Straight people are strange and confusing to me. So are lesbians. I feel this way because I am neither, because the idea of not being attracted to all genders and gender identities perplexes me more than anything on this planet.
Like lots of little girls, I played with dolls when I was young. I imagined those dolls as husbands and wives and mommies and daddies. But I was also totally, totally queer. When I was 4 years old, for example, I’d get home from kindergarten and ask my mother to please put on a movie for me. Some days I would ask for Aladdin. Some days I would ask for Cinderella. Often, though, the “movie” I wanted was actually a Janet Jones workout tape. Before I knew what sexual attraction was, I knew I really liked watching women do jumping jacks in their swimsuits. Sue me.
I had no romantic relationships growing up ― just dramatic crushes. I didn’t know how to talk about the things I didn’t have the words for yet ― bisexuality wasn’t something I even thought was real, and pansexuality hadn’t even entered the lexicon of sexual orientations. The warmth at the bottom of my stomach when I had crushes on girls and the sickness just beside it when I knew I couldn’t tell anyone about those crushes were regular occurrences. I was basically nauseous from the age of 10 until I graduated from college.
I was an outspoken LGTB “ally.” I marched in protests, I helped start the Gay Straight Alliance at my then-hugely conservative high school. And graduating from high school in Sacramento in 2008 meant plenty of opportunities to protest at the capital and pluck my neighbors’ “Yes on Prop 8” signs from their lawns in the middle of the night. And yet I never actually came out. I didn’t think I had anything to come out with.
In college I had my first real crush ― not a Janet Jones crush but something akin to falling in love ― on another bi woman with whom I waitressed at a bowling alley. She had long black hair that waved all the way down her back and two dark almond eyes. Our experience together prompted a small series of confessions to my friends rather than a grand “coming out” gesture.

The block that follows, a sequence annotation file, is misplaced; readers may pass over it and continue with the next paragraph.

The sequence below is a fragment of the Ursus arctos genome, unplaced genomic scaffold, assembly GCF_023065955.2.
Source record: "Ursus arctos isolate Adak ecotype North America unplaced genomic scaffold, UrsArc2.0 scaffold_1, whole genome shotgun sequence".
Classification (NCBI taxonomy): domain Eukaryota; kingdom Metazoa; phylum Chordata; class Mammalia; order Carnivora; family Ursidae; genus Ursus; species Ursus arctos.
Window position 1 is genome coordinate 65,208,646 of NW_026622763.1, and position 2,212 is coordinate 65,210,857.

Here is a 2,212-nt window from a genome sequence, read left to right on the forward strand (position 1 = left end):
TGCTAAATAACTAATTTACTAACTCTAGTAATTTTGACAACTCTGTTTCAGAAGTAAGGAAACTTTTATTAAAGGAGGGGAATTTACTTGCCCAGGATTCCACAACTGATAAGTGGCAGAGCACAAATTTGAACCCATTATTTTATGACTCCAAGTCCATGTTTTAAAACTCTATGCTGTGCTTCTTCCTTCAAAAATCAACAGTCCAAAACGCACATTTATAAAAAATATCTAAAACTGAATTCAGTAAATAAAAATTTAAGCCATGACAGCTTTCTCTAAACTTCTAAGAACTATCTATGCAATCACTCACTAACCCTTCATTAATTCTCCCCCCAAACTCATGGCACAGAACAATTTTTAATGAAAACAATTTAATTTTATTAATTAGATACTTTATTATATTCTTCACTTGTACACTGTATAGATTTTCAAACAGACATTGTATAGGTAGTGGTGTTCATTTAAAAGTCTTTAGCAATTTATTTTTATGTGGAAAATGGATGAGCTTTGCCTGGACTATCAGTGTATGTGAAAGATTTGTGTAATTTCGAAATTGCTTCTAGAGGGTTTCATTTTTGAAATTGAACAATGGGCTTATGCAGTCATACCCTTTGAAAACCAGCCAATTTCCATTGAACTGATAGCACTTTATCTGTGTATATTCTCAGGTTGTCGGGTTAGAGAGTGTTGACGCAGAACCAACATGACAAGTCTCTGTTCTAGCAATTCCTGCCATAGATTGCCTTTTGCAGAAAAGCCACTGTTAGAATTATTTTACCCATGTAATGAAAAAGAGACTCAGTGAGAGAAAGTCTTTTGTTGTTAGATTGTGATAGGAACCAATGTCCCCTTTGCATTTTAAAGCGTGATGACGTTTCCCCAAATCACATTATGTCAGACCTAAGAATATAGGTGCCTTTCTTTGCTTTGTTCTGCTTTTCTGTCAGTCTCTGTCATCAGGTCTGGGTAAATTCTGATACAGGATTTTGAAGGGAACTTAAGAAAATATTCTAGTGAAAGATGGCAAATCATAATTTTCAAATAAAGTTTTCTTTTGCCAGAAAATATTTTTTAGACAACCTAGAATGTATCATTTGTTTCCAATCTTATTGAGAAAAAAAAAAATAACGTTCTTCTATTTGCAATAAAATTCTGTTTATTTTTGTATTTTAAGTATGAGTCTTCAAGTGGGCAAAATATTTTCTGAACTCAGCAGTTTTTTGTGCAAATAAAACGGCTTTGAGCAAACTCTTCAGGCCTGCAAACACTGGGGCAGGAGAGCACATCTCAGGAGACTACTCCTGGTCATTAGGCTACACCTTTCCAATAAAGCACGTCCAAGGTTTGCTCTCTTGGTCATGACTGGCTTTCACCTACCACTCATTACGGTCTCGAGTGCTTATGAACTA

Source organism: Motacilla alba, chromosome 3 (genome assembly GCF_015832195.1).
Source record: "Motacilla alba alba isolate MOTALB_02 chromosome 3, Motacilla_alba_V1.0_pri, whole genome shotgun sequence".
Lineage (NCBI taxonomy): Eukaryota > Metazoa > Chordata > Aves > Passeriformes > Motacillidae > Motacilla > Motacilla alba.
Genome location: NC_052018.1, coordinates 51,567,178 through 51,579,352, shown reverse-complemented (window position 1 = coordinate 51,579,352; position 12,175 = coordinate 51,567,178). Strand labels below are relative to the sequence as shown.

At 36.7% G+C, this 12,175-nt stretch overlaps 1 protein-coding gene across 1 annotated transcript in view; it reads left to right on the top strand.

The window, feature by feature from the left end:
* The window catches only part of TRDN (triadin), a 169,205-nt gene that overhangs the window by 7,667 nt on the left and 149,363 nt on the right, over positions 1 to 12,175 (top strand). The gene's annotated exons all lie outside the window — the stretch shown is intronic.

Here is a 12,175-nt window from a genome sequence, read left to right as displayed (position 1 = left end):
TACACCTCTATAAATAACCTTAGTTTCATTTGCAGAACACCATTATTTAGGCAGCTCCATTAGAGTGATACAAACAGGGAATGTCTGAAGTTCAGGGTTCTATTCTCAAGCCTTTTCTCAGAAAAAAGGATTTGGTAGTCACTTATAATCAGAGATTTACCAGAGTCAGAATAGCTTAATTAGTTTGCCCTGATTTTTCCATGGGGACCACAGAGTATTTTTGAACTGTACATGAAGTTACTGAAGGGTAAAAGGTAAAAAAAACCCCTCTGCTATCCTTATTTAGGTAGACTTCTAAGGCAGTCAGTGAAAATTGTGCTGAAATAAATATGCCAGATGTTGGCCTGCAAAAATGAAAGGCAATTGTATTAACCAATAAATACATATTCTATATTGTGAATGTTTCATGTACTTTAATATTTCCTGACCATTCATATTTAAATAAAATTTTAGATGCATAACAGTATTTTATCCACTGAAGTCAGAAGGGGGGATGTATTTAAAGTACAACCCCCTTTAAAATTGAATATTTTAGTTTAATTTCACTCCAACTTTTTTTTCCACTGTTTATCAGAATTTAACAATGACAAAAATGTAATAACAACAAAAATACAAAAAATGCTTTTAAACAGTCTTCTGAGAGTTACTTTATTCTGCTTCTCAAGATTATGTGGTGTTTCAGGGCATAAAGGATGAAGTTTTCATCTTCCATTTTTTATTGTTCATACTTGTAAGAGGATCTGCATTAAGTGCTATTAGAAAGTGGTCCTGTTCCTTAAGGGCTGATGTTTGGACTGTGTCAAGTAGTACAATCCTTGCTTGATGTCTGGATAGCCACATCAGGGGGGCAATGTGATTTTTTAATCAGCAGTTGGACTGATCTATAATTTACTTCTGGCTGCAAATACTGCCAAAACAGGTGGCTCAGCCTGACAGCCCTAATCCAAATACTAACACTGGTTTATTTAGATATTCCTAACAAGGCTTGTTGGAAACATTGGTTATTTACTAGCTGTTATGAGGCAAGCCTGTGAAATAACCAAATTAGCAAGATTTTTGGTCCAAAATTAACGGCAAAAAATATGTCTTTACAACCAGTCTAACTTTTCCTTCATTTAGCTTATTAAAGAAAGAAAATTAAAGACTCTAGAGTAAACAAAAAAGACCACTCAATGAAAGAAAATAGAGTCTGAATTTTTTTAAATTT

Later that year, I moved to London and grew more and more comfortable being an active part of the LGBT community rather than just supporting it from the outside. Aside from pride rallies, I started going to “Ladies Nights” at gay bars and not just making room for myself in the community, but forcing myself to acknowledge that I deserved a place in it.
And yet. As with many bi women, there’s the fear that you’re not really part of the LGBT community ― this fear kept me tight-lipped about my identity throughout my college years and into my early twenties. I chocked up my feelings and experiences with women to “experimenting,” which is healthy and great and good, but also inaccurate. I wasn’t experimenting anymore. I just was.
And then I saw “Broad City,” and everything changed.
When I sat down to write this essay I tried to recall the moment that Ilana Glazer’s character, also Ilana, came out or made an announcement about her sexuality. The beauty, of course, is that she never does. She never has to. She just is.
Representation of queer women in pop culture has, over time, gotten somewhat better. Shows like “The L Word” and “The Real L Word” put the lesbian experience into the mainstream ― but that doesn’t do much for bi or pansexual women. “Orange is the New Black” and “Once Upon A Time” are favorites among the queer community for unflinching depictions of queer women in love and lust. But even though representation is entering the mainstream, queer women are also being killed off all too frequently ― and many, many obviously queer women’s narratives have been nauseatingly straight-washed (think Xena and Gabrielle, best friends Idgie Threadgoode and Ruth Jamison from “Fried Green Tomatoes,” Delta Airlines removing any same-sex kissing in “Carol”).
But with “Broad City” there’s no straight-washing. Girl-on-girl sex scenes come unannounced, without warning, and without being a big deal ― just like the straight ones. Ilana’s BFF Abbi never bats an eye at her best friend’s same-sex escapades. In watching “Broad City” I can contentedly watch a 20-something bi woman be herself, without apology.
What bi or pansexual women get with Ilana Wexler is something we don’t get in exclusively hetero or lesbian narratives: representation of an experience that often defies labels or categories. Ilana has become my community. Ilana told me I’m a “kween” no matter who I’m kissing. Ilana gave me the balls to be a little more out and a lot less apologetic.
Ilana gave me a self-acceptance I hadn’t given myself permission to have, and helped me to see the absolute beauty in my identity: when you’re a bi or pansexual woman, the entire world becomes your community, if you let it.
This essay is part of the HuffPost Voices series “When Representation Mattered.” The series highlights stories from people of all racial backgrounds, religions, abilities, ages, sexual and gender identities on what representation means to them. To submit your story (in written or vlog form) for consideration, email representationmatters@
Past blogs in the series: